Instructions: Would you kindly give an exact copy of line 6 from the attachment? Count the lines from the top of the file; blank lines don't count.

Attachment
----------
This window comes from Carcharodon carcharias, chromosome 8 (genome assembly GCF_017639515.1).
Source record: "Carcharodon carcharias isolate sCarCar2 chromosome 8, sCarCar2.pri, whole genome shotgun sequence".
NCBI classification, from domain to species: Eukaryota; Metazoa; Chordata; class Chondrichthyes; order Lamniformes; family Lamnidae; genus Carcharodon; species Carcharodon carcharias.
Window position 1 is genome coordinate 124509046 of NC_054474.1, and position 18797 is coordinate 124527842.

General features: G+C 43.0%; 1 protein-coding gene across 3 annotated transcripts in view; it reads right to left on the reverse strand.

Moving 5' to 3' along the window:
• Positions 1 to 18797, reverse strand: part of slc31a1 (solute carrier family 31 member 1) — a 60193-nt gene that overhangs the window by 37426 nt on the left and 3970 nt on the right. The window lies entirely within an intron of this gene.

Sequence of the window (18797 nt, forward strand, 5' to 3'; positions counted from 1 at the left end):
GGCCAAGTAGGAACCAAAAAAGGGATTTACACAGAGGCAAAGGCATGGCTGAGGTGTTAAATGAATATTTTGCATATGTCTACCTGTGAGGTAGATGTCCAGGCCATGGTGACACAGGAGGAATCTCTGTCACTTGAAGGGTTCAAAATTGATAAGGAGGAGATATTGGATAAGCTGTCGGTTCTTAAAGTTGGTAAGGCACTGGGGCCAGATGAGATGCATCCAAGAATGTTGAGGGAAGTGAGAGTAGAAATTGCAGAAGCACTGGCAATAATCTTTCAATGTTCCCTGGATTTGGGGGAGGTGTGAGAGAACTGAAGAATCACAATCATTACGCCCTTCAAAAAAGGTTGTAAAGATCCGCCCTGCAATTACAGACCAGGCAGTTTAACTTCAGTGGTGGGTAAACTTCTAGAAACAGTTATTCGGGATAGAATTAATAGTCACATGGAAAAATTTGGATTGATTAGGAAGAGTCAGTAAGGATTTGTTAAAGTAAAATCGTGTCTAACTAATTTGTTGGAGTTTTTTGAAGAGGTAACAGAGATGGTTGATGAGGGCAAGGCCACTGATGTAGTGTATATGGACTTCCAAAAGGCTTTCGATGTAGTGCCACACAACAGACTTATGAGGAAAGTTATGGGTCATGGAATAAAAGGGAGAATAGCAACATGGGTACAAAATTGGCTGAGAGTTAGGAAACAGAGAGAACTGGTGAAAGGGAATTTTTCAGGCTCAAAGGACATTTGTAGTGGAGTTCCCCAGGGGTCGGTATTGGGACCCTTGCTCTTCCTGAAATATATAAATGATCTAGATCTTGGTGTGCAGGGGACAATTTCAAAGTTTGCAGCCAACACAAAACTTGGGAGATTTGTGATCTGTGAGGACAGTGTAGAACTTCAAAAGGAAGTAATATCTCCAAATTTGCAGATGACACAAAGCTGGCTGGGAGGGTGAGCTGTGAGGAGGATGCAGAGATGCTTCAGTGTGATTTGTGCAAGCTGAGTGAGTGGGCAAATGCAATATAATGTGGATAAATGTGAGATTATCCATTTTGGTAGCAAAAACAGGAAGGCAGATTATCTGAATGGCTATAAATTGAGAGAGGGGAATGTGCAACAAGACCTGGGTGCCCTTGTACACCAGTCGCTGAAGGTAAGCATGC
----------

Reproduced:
Moving 5' to 3' along the window: